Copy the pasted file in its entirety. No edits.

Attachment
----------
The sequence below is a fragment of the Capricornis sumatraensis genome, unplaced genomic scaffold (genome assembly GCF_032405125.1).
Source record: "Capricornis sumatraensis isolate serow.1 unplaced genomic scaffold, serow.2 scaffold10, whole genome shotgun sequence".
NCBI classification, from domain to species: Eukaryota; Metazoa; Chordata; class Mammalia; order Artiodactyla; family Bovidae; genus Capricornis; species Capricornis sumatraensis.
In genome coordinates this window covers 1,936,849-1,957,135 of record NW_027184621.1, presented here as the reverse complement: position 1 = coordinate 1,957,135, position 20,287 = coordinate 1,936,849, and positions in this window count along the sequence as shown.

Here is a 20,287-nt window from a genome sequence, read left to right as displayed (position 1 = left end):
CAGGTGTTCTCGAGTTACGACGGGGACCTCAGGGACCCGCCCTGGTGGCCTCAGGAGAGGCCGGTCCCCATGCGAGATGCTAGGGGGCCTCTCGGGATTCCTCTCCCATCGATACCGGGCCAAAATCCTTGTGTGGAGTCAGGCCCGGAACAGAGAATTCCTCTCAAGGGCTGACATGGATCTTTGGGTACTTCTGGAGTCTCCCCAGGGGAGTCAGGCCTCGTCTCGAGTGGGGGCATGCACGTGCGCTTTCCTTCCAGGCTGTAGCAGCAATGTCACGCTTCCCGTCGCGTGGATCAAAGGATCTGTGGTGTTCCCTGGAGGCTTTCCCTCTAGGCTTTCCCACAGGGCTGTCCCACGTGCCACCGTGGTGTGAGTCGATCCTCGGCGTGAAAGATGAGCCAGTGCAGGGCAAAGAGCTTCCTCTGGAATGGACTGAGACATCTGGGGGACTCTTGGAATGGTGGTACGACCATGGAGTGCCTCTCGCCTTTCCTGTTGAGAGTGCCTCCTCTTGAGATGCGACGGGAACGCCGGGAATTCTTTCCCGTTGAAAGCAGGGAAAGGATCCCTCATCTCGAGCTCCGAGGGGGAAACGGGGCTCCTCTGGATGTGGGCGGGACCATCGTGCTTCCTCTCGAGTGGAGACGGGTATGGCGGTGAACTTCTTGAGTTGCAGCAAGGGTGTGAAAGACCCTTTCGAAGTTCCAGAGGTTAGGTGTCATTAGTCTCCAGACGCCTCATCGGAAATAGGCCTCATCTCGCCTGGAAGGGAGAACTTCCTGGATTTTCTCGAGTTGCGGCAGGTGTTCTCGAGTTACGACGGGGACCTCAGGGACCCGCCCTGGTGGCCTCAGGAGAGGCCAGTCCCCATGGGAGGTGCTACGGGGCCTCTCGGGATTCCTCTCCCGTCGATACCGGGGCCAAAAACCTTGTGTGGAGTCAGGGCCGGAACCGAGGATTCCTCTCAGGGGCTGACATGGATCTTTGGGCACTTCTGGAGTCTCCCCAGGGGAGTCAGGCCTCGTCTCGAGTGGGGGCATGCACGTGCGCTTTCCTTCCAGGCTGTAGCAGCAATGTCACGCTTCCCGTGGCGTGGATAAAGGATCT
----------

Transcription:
The sequence below is a fragment of the Capricornis sumatraensis genome, unplaced genomic scaffold (genome assembly GCF_032405125.1).
Source record: "Capricornis sumatraensis isolate serow.1 unplaced genomic scaffold, serow.2 scaffold10, whole genome shotgun sequence".
NCBI classification, from domain to species: Eukaryota; Metazoa; Chordata; class Mammalia; order Artiodactyla; family Bovidae; genus Capricornis; species Capricornis sumatraensis.
In genome coordinates this window covers 1,936,849-1,957,135 of record NW_027184621.1, presented here as the reverse complement: position 1 = coordinate 1,957,135, position 20,287 = coordinate 1,936,849, and positions in this window count along the sequence as shown.

Here is a 20,287-nt window from a genome sequence, read left to right as displayed (position 1 = left end):
CAGGTGTTCTCGAGTTACGACGGGGACCTCAGGGACCCGCCCTGGTGGCCTCAGGAGAGGCCGGTCCCCATGCGAGATGCTAGGGGGCCTCTCGGGATTCCTCTCCCATCGATACCGGGCCAAAATCCTTGTGTGGAGTCAGGCCCGGAACAGAGAATTCCTCTCAAGGGCTGACATGGATCTTTGGGTACTTCTGGAGTCTCCCCAGGGGAGTCAGGCCTCGTCTCGAGTGGGGGCATGCACGTGCGCTTTCCTTCCAGGCTGTAGCAGCAATGTCACGCTTCCCGTCGCGTGGATCAAAGGATCTGTGGTGTTCCCTGGAGGCTTTCCCTCTAGGCTTTCCCACAGGGCTGTCCCACGTGCCACCGTGGTGTGAGTCGATCCTCGGCGTGAAAGATGAGCCAGTGCAGGGCAAAGAGCTTCCTCTGGAATGGACTGAGACATCTGGGGGACTCTTGGAATGGTGGTACGACCATGGAGTGCCTCTCGCCTTTCCTGTTGAGAGTGCCTCCTCTTGAGATGCGACGGGAACGCCGGGAATTCTTTCCCGTTGAAAGCAGGGAAAGGATCCCTCATCTCGAGCTCCGAGGGGGAAACGGGGCTCCTCTGGATGTGGGCGGGACCATCGTGCTTCCTCTCGAGTGGAGACGGGTATGGCGGTGAACTTCTTGAGTTGCAGCAAGGGTGTGAAAGACCCTTTCGAAGTTCCAGAGGTTAGGTGTCATTAGTCTCCAGACGCCTCATCGGAAATAGGCCTCATCTCGCCTGGAAGGGAGAACTTCCTGGATTTTCTCGAGTTGCGGCAGGTGTTCTCGAGTTACGACGGGGACCTCAGGGACCCGCCCTGGTGGCCTCAGGAGAGGCCAGTCCCCATGGGAGGTGCTACGGGGCCTCTCGGGATTCCTCTCCCGTCGATACCGGGGCCAAAAACCTTGTGTGGAGTCAGGGCCGGAACCGAGGATTCCTCTCAGGGGCTGACATGGATCTTTGGGCACTTCTGGAGTCTCCCCAGGGGAGTCAGGCCTCGTCTCGAGTGGGGGCATGCACGTGCGCTTTCCTTCCAGGCTGTAGCAGCAATGTCACGCTTCCCGTGGCGTGGATAAAGGATCT